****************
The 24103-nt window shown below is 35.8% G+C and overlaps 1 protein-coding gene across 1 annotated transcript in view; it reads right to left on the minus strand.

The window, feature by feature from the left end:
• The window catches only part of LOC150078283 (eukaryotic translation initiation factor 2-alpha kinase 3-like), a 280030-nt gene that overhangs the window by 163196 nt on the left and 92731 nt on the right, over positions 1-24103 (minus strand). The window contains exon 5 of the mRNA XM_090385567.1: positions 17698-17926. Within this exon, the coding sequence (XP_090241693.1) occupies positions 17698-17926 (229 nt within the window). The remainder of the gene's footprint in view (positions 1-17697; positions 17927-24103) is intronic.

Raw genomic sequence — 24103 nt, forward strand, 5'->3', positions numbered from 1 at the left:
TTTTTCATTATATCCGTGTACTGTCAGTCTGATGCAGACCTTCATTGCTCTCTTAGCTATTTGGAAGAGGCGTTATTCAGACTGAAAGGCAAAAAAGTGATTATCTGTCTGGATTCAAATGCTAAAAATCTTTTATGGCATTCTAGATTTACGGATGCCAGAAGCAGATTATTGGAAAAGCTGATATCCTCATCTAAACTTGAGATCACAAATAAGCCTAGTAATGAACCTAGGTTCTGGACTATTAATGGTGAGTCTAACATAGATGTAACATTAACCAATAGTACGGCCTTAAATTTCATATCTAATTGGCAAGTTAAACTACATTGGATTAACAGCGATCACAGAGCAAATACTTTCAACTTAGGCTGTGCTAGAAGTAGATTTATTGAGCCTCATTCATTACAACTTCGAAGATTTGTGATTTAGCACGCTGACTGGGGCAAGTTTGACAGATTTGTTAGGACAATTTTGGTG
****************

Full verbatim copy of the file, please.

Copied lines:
The 24103-nt window shown below is 35.8% G+C and overlaps 1 protein-coding gene across 1 annotated transcript in view; it reads right to left on the minus strand.

The window, feature by feature from the left end:
• The window catches only part of LOC150078283 (eukaryotic translation initiation factor 2-alpha kinase 3-like), a 280030-nt gene that overhangs the window by 163196 nt on the left and 92731 nt on the right, over positions 1-24103 (minus strand). The window contains exon 5 of the mRNA XM_090385567.1: positions 17698-17926. Within this exon, the coding sequence (XP_090241693.1) occupies positions 17698-17926 (229 nt within the window). The remainder of the gene's footprint in view (positions 1-17697; positions 17927-24103) is intronic.

Raw genomic sequence — 24103 nt, forward strand, 5'->3', positions numbered from 1 at the left:
TTTTTCATTATATCCGTGTACTGTCAGTCTGATGCAGACCTTCATTGCTCTCTTAGCTATTTGGAAGAGGCGTTATTCAGACTGAAAGGCAAAAAAGTGATTATCTGTCTGGATTCAAATGCTAAAAATCTTTTATGGCATTCTAGATTTACGGATGCCAGAAGCAGATTATTGGAAAAGCTGATATCCTCATCTAAACTTGAGATCACAAATAAGCCTAGTAATGAACCTAGGTTCTGGACTATTAATGGTGAGTCTAACATAGATGTAACATTAACCAATAGTACGGCCTTAAATTTCATATCTAATTGGCAAGTTAAACTACATTGGATTAACAGCGATCACAGAGCAAATACTTTCAACTTAGGCTGTGCTAGAAGTAGATTTATTGAGCCTCATTCATTACAACTTCGAAGATTTGTGATTTAGCACGCTGACTGGGGCAAGTTTGACAGATTTGTTAGGACAATTTTGGTG